As far as the general public is concerned, the words "Contemporary Music" conjure up sounds so dry, whiney, aimless and agitated that a listener might well resort to earplugs or slumber. Washington's Contemporary Music Forum dispels that notion entirely; spend several hours in its midst, and one cannot help but appreciate the variety, subtleness, and even humor, of today's composers.

This gifted ensemble celebrated its 10th anniversary last night with a special concert in the intimate confines of the Corcoran Galleries' Frances and Armand Hammer auditorium. The program, "Creative Washington: Four Washington Area Composers," featured works by a distinguished band of local artists -- Nancy Van de Vate, Jean Eichelberger Ivey, Steven Strunk and Janice Hamer -- and pointed up the considerable talents of eight numbers of the performing collective.

The most striking, binding quality that these works exhibited was warmth and an overriding sense of calm humanity. Both Ivey's "Solstice" and Hamer's "Songs From an Open Hand" (a world premier) set personal, poetic texts (one on astronomy, the other on the search for self) to music for soprano -- in this case the lovely, ardent Pamela Jordan -- and a melange of percussion and woodwind instruments. "Solstice," within its crystalline images of the night sky and pristine melding of many voices, seemed a far more coherent, focused piece than "Open Hand," which relied too heavily on awkward verses and rhythmically amorphous tonal clusters.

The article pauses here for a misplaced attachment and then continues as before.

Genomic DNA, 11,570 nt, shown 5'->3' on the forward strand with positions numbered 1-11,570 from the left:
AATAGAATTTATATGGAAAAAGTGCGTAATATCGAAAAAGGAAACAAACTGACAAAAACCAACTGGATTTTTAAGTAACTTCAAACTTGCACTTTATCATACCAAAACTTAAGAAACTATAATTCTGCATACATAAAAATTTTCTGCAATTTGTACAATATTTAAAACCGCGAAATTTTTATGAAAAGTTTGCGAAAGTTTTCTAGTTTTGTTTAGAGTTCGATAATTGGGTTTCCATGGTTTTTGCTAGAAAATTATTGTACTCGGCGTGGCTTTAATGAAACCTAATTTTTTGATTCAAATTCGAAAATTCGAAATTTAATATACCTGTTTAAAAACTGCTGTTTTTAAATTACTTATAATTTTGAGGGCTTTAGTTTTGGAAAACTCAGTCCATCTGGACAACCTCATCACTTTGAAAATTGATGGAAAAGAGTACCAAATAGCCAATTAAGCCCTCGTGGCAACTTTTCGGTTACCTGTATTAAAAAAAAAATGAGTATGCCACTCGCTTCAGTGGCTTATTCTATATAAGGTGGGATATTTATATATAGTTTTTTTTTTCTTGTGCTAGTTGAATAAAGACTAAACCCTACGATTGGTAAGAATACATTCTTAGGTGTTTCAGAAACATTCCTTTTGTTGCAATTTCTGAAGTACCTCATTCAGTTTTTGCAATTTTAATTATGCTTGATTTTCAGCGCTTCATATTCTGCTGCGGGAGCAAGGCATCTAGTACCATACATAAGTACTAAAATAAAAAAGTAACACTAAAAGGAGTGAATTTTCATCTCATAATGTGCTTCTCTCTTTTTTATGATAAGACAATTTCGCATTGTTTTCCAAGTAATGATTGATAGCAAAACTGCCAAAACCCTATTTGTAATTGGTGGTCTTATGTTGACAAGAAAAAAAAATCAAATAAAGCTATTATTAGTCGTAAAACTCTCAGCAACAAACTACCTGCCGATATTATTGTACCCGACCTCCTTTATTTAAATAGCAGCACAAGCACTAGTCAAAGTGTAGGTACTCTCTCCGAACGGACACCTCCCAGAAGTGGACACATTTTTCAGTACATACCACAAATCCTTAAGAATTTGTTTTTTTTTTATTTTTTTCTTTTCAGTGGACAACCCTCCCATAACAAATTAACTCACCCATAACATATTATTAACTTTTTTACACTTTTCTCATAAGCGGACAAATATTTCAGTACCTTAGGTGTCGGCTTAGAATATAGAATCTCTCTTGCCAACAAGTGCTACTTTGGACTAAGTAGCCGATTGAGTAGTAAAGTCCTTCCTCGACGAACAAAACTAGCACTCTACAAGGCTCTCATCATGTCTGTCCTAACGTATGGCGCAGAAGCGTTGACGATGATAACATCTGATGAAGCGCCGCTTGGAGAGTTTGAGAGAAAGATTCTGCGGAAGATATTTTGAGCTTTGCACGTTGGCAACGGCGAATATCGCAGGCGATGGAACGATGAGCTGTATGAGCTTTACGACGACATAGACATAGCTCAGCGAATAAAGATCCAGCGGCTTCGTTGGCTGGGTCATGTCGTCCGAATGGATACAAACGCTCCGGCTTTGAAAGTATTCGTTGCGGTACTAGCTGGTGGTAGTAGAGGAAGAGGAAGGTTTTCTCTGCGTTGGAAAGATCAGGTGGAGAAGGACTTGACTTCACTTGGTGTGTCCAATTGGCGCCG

Van de Vate's "Music for viola, percussion and piano" was the most programmatic of the works presented. With its insistent glissandos, chromatic runs and mystical pairings of the xylophones and piano, the work easily could have surfaced as a film or television score. Van de Vate's sonorities were so rich and so erratic as to make audience members flinch and laugh. Strunk's "Quartet IV" proved just the opposite; a monochromatic work full of wandering, oozing tones.

The surprise of the evening was Ulf Grahn's musical birthday tribute to the Contemporary Music Forum's director Susan Joseph. With Barbro Dahlman on piano, Katherine Hay on flute and Joseph herself vocalizing in a delightful tongue-in-cheek manner, the piece unfolded in mock melodramatic fashion, and mused about the need to smile.